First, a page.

The most recent blogs at Green Building Advisor

Makeup Air for Range Hoods

Posted on November 19, 2010 by Martin Holladay, GBA Advisor in Musings of an Energy Nerd

Most homes have several exhaust appliances. These typically include a bathroom fan (40-200 cfm), a clothes dryer (100-225 cfm), and perhaps a power-vented water heater (50 cfm), a wood stove (30-50 cfm), or a central vacuum cleaning system (100-200 cfm). But the most powerful exhaust appliance in most homes is the kitchen range-hood fan (100-1,200 cfm).

Green Building Priority #1 – Reduce Energy Use

Posted on November 17, 2010 by Alex Wilson in Energy Solutions

Energy consumption carries with it numerous environment impacts. Most importantly, burning fossil fuels (coal, natural gas, to oil) to heat homes or generate electricity emits the greenhouse gas carbon dioxide, which is the leading cause of global climate change. Debate about whether climate change is real has long since ended in most scientific circles and is now relegated to the radical blogosphere and pseudo news outlets. The vast preponderance of evidence supports the contention that greenhouse gases being emitted into the atmosphere are trapping heat and warming the globe.

Will Certified Green Homes Ever Serve Middle America?

Posted on November 17, 2010 by Michael Strong, LEED Associate, CGP in Business Advisor

Custom high-performance certified green homes? Been there, done that.

Ground-Source Heat Pumps, Part 2: Rules of Thumb

Posted on November 16, 2010 by Christopher Briley in Green Architects' Lounge

In Part One of this episode from the Green Architects' Lounge, we only scratched the surface. Now it's time to really dig in and decide if a ground-source heat pumpHome heating and cooling system that relies on the mass of the earth as the heat source and heat sink. Temperatures underground are relatively constant. Using a ground-source heat pump, heat from fluid circulated through an underground loop is transferred to and/or from the home through a heat exchanger. The energy performance of ground-source heat pumps is usually better than that of air-source heat pumps; ground-source heat pumps also perform better over a wider range of above-ground temperatures. system is right for you, and if so, to start planning for it.

In Part Two of the podcast, we discuss:

  • A tale of two houses: Chris shares a story of two houses—one a success, and one that had to abandon using a ground-source heat pump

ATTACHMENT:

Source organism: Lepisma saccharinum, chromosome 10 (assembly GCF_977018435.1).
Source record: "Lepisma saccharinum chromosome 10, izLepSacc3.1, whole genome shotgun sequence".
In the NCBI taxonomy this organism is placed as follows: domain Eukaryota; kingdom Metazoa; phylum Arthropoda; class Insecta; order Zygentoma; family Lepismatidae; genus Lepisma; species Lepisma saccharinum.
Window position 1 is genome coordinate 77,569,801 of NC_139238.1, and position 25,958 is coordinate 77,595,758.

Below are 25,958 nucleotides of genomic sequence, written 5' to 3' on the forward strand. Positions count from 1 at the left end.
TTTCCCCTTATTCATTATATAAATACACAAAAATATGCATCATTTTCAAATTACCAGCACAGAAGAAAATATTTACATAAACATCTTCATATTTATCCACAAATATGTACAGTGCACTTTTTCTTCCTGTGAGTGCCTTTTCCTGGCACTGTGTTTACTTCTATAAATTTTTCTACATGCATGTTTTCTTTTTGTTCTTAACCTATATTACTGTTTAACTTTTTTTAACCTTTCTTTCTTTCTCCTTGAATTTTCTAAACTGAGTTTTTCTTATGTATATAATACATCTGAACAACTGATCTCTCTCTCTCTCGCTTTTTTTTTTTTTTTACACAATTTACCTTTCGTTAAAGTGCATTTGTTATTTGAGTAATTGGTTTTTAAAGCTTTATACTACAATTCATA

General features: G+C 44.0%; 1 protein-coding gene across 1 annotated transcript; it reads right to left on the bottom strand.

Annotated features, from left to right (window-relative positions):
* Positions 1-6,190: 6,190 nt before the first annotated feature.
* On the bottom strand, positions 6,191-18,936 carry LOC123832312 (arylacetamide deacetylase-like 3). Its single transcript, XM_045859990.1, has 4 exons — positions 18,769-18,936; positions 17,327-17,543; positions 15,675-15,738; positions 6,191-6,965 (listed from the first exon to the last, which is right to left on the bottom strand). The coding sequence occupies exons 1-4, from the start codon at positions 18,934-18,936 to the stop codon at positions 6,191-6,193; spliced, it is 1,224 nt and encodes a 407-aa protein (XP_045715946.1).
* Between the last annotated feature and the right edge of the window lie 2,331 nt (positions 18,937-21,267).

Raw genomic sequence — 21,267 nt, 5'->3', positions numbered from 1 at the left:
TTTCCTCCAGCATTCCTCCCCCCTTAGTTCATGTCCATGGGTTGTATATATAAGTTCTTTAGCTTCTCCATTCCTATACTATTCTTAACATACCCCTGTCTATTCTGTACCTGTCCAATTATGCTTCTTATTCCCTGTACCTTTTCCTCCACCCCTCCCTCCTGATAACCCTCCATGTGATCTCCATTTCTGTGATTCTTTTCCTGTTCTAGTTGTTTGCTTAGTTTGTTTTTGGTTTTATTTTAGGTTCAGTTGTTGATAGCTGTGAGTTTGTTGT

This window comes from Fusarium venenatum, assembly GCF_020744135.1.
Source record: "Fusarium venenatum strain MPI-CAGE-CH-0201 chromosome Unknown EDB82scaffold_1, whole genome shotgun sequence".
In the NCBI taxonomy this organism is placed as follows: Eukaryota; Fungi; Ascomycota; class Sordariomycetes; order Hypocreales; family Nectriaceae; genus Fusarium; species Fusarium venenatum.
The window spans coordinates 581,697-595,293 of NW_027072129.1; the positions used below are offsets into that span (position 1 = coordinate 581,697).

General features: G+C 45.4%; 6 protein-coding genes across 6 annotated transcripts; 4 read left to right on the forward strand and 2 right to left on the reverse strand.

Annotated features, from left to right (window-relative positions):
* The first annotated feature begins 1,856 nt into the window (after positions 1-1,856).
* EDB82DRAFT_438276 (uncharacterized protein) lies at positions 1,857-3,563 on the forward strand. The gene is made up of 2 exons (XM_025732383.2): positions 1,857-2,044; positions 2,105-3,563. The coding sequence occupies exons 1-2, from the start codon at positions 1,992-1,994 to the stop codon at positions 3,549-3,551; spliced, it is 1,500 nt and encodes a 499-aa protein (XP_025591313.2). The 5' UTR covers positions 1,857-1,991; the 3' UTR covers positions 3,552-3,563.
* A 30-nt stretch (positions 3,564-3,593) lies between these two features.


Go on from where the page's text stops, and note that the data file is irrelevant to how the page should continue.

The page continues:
• Rule of thumb for flow: 3 gal. per minute per ton of heating/cooling
  • Integrated Pest Management: Get to Know Mike Potter and Bill Quarles

    Posted on November 15, 2010 by Peter Yost in Green Communities

    Each word in the phrase “integrated pest management” (IPM) is important. It means a thoughtful, systems-approach to mediate contact between people and unwanted critters—bugs, usually, but sometimes small mammals as well. We call them pests, but we really don’t care if they do their job within an ecosystem; we just don’t want them in our homes or on us.

    IPM during construction

    How to Finish Exterior Foundation Insulation

    Posted on November 15, 2010 by Scott Gibson in Q&A Spotlight

    Energy gurus and building codes routinely recommend these days that foundation walls be insulated. One way of accomplishing that is by adding a layer of rigid foam insulation on the outside of the foundation.

    And that's exactly what William Poole is planning to do.

    Most of the rigid foam insulation will be underground and out of sight. But what do you do with that stretch of exposed insulation above grade?

    To Install Stucco Right, Include an Air Gap

    Posted on November 12, 2010 by Martin Holladay, GBA Advisor in Musings of an Energy Nerd

    In many areas of the country, hundreds of stucco-clad homes have suffered wall rot. Although building scientists are still researching the causes of wall rot behind stucco, it’s clear that all of these walls got wet and were unable to dry.

    The Green Countertop Dilemma

    Posted on November 11, 2010 by Ann Edminster, GBA Advisor in Green Building Blog

    During a recent visit to Eco6Design in Half Moon Bay, California, I was drooling over all the fabulous “eco” options for countertops. Serious eye candy! Vetrazzo, Fireclay Tile, Stone Age, IceStone, Fuez. I was itching to go home, rip out my pale-avocado-tile-with-black-grout counters and start afresh.

    Healthy Child Healthy World, Part 3

    Posted on November 11, 2010 by Annette Stelmack, GBA Advisor in Building Science

    Greenbuild kicks off next week with lots of anticipation and excitement. If you are going to be in Chicago, please take the opportunity to visit the Healthy Home 2010 for a CEU and a tour of a beautiful, healthy, green home. Hop on the bus and receive CEU credits from Cambria and Benjamin Moore during your ride to and from the home.

    Green Building Priority #2 — Reduce Water Use

    Posted on November 10, 2010 by Alex Wilson in Energy Solutions

    Reducing water consumption should be a high priority not only in the parched Southwest but throughout the country. Some argue, in fact, that water is going to be an even bigger challenge than energy over the coming decades.

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